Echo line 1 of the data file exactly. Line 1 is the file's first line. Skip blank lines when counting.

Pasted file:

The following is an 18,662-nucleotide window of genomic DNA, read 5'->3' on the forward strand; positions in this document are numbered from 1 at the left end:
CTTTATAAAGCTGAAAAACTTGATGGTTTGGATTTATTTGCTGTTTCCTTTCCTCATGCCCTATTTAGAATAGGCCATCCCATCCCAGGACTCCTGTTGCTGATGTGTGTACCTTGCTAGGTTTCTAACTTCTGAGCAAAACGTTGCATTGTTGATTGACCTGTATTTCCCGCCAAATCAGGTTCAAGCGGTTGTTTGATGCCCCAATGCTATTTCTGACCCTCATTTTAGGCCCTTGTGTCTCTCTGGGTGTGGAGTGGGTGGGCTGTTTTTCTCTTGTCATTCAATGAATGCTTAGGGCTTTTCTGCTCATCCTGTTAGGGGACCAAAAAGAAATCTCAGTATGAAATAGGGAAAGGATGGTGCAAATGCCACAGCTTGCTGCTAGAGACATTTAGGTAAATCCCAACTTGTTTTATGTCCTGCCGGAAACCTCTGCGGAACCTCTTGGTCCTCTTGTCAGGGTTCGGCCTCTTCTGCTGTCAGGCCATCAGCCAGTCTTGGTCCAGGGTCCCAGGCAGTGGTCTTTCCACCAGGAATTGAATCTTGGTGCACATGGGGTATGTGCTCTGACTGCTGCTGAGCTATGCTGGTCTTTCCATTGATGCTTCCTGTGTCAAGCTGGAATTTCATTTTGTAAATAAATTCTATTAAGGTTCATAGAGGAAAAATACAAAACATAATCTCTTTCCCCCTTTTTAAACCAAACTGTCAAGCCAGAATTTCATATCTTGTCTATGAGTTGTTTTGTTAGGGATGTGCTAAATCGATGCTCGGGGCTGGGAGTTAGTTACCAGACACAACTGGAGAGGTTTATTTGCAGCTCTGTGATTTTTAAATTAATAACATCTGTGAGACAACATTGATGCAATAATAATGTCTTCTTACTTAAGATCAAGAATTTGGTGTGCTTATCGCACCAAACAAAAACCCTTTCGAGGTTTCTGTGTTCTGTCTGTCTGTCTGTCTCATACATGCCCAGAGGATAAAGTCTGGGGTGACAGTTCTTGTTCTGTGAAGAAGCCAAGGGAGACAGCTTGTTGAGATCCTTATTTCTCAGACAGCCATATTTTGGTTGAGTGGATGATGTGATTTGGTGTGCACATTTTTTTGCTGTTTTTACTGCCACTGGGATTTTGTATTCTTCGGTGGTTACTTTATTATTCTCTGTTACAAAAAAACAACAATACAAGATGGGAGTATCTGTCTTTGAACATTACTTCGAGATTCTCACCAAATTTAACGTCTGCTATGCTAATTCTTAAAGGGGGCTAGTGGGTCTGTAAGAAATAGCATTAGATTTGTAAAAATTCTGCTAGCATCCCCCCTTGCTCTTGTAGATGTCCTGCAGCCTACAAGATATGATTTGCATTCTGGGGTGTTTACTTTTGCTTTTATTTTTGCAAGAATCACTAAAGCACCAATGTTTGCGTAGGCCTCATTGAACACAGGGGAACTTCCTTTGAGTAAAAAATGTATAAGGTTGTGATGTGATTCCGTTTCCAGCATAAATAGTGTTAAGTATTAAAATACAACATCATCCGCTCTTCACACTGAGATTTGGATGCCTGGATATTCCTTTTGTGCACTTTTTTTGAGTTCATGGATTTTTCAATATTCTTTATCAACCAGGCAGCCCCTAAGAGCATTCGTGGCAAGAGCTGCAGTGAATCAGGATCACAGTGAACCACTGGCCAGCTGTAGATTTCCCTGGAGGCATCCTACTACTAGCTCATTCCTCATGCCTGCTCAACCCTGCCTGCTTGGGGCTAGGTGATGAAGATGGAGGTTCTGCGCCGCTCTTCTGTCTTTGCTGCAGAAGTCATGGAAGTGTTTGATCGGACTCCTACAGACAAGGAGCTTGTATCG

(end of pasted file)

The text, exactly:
The following is an 18,662-nucleotide window of genomic DNA, read 5'->3' on the forward strand; positions in this document are numbered from 1 at the left end: